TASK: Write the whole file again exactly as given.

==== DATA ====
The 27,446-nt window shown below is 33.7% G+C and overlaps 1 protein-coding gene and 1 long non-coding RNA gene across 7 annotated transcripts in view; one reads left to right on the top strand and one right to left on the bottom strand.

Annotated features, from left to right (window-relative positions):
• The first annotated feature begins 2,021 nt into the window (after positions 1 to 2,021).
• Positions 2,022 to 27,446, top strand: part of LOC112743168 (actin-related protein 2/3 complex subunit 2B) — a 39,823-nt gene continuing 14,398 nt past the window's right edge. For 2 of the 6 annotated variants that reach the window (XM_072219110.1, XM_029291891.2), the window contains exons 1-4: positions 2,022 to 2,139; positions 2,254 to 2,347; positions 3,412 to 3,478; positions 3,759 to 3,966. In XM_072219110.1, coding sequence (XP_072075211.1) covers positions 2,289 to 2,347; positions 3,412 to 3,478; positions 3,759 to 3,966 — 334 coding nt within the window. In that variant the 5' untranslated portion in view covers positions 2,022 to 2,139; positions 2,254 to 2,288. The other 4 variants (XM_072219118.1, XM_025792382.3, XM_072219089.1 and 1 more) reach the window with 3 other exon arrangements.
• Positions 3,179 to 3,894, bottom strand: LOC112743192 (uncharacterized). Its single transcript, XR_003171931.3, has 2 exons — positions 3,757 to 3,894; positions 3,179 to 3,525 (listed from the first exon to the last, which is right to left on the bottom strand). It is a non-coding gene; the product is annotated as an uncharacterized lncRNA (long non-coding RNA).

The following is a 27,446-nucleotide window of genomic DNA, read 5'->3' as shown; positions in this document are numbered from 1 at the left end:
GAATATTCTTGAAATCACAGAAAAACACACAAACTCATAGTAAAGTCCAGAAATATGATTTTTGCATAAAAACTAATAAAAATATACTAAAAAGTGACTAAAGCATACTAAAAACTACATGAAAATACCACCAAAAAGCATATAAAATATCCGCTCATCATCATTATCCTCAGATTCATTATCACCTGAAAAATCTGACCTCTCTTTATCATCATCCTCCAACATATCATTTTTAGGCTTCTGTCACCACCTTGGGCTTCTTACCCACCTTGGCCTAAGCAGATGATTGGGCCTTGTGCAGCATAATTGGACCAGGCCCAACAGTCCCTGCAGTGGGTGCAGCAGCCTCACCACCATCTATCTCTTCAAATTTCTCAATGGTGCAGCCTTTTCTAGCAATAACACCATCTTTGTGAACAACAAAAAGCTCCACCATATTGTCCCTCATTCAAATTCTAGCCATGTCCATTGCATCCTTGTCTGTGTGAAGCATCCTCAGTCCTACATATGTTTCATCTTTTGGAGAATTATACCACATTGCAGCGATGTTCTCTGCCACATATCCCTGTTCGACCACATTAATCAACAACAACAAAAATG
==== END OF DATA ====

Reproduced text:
The 27,446-nt window shown below is 33.7% G+C and overlaps 1 protein-coding gene and 1 long non-coding RNA gene across 7 annotated transcripts in view; one reads left to right on the top strand and one right to left on the bottom strand.

Annotated features, from left to right (window-relative positions):
• The first annotated feature begins 2,021 nt into the window (after positions 1 to 2,021).
• Positions 2,022 to 27,446, top strand: part of LOC112743168 (actin-related protein 2/3 complex subunit 2B) — a 39,823-nt gene continuing 14,398 nt past the window's right edge. For 2 of the 6 annotated variants that reach the window (XM_072219110.1, XM_029291891.2), the window contains exons 1-4: positions 2,022 to 2,139; positions 2,254 to 2,347; positions 3,412 to 3,478; positions 3,759 to 3,966. In XM_072219110.1, coding sequence (XP_072075211.1) covers positions 2,289 to 2,347; positions 3,412 to 3,478; positions 3,759 to 3,966 — 334 coding nt within the window. In that variant the 5' untranslated portion in view covers positions 2,022 to 2,139; positions 2,254 to 2,288. The other 4 variants (XM_072219118.1, XM_025792382.3, XM_072219089.1 and 1 more) reach the window with 3 other exon arrangements.
• Positions 3,179 to 3,894, bottom strand: LOC112743192 (uncharacterized). Its single transcript, XR_003171931.3, has 2 exons — positions 3,757 to 3,894; positions 3,179 to 3,525 (listed from the first exon to the last, which is right to left on the bottom strand). It is a non-coding gene; the product is annotated as an uncharacterized lncRNA (long non-coding RNA).

The following is a 27,446-nucleotide window of genomic DNA, read 5'->3' as shown; positions in this document are numbered from 1 at the left end:
GAATATTCTTGAAATCACAGAAAAACACACAAACTCATAGTAAAGTCCAGAAATATGATTTTTGCATAAAAACTAATAAAAATATACTAAAAAGTGACTAAAGCATACTAAAAACTACATGAAAATACCACCAAAAAGCATATAAAATATCCGCTCATCATCATTATCCTCAGATTCATTATCACCTGAAAAATCTGACCTCTCTTTATCATCATCCTCCAACATATCATTTTTAGGCTTCTGTCACCACCTTGGGCTTCTTACCCACCTTGGCCTAAGCAGATGATTGGGCCTTGTGCAGCATAATTGGACCAGGCCCAACAGTCCCTGCAGTGGGTGCAGCAGCCTCACCACCATCTATCTCTTCAAATTTCTCAATGGTGCAGCCTTTTCTAGCAATAACACCATCTTTGTGAACAACAAAAAGCTCCACCATATTGTCCCTCATTCAAATTCTAGCCATGTCCATTGCATCCTTGTCTGTGTGAAGCATCCTCAGTCCTACATATGTTTCATCTTTTGGAGAATTATACCACATTGCAGCGATGTTCTCTGCCACATATCCCTGTTCGACCACATTAATCAACAACAACAAAAATG